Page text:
Several security related problems have been discovered in the Linux kernel which may lead to a denial of service or even the execution of arbitrary code. The Common Vulnerabilities and Exposures project identifies the following problems:
Toshihiro Iwamoto discovered a memory leak in the handling of direct I/O writes that allows local users to cause a denial of service.
A buffer overflow in NFS readlink handling allows a malicious remote server to cause a denial of service.
Stephen Smalley discovered a bug in the SELinux ptrace handling that allows local users with ptrace permissions to change the tracer SID to the SID of another process.
Pavel Kankovsky discovered an information leak in the getsockopt system call which can be exploited by a local program to leak potentially sensitive memory to userspace.
Douglas Gilbert reported a bug in the sg driver that allows local users to cause a denial of service by performing direct I/O transfers from the sg driver to memory mapped I/O space.
Mattia Belletti noticed that certain debugging code left in the process management code could be exploited by a local attacker to cause a denial of service.
Kostik Belousov discovered a missing LSM file_permission check in the readv and writev functions which might allow attackers to bypass intended access restrictions.
Patrick McHardy discovered a bug in the SNMP NAT helper that allows remote attackers to cause a denial of service.
A race condition in the socket buffer handling allows remote attackers to cause a denial of service.
Diego Calleja Garcia discovered a buffer overflow in the DVD handling code that could be exploited by a specially crafted DVD or USB storage device to execute arbitrary code.
A bug in the serial USB driver has been discovered that could be exploited by a custom made USB serial adapter to consume arbitrary amounts of memory.
James McKenzie discovered a denial of service vulnerability in the NFS driver. When exporting an ext3 file system over NFS, a remote attacker could exploit this to trigger a file system panic by sending a specially crafted UDP packet.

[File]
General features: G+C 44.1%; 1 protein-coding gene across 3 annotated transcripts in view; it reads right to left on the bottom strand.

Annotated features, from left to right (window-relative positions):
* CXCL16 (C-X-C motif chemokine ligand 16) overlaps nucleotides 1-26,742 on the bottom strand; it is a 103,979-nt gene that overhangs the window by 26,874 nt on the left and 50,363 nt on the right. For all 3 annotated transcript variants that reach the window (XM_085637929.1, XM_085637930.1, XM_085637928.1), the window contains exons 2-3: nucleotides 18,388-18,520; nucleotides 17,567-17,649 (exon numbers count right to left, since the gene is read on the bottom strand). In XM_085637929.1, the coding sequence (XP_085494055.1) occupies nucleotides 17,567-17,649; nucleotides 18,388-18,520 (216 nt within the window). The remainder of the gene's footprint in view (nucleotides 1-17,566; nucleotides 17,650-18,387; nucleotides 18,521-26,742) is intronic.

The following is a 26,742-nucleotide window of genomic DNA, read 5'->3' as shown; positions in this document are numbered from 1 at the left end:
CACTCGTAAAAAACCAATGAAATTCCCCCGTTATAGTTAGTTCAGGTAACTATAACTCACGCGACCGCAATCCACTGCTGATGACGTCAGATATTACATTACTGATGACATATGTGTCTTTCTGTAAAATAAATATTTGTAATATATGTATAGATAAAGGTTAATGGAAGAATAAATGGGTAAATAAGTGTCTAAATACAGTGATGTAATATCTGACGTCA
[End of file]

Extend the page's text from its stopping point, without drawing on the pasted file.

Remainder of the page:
Wei Wang discovered a bug in the SCTP implementation that allows local users to cause a denial of service and possibly gain root privileges.
Olof Johansson discovered that the kernel did not disable the HID0 bit on PowerPC 970 processors which could be exploited by a local attacker to cause a denial of service.
A bug in the Universal Disk Format (UDF) filesystem driver could be exploited by a local user to cause a denial of service.
David Miller reported a problem with the fix for CVE-2006-3745 that allows local users to crash the system using via an SCTP socket with a certain SO_LINGER value.
The following matrix explains which kernel version for which architecture fixes the problem mentioned above:
stable (sarge) Source 2.6.8-16sarge5 Alpha architecture 2.6.8-16sarge5 AMD64 architecture 2.6.8-16sarge5 HP Precision architecture 2.6.8-6sarge5 Intel IA-32 architecture 2.6.8-16sarge5 Intel IA-64 architecture 2.6.8-14sarge5 Motorola 680x0 architecture 2.6.8-4sarge5 PowerPC architecture 2.6.8-12sarge5 IBM S/390 2.6.8-5sarge5 Sun Sparc architecture 2.6.8-15sarge5 FAI 1.9.1sarge4
Due to some internal problems kernel packages for the S/390 are missing and will be provided later.
For the unstable distribution (sid) these problems have been fixed in version 2.6.18-1.
We recommend that you upgrade your kernel package and reboot the machine. If you have built a custom kernel from the kernel source package, you will need to rebuild to take advantage of these fixes.
Upgrade Instructions - --------------------
wget url will fetch the file for you dpkg -i file.deb will install the referenced file.
If you are using the apt-get package manager, use the line for sources.list as given at the end of this advisory:
apt-get update will update the internal database apt-get upgrade will install corrected packages
You may use an automated update by adding the resources from the footer to the proper configuration.
Debian GNU/Linux 3.1 alias sarge - --------------------------------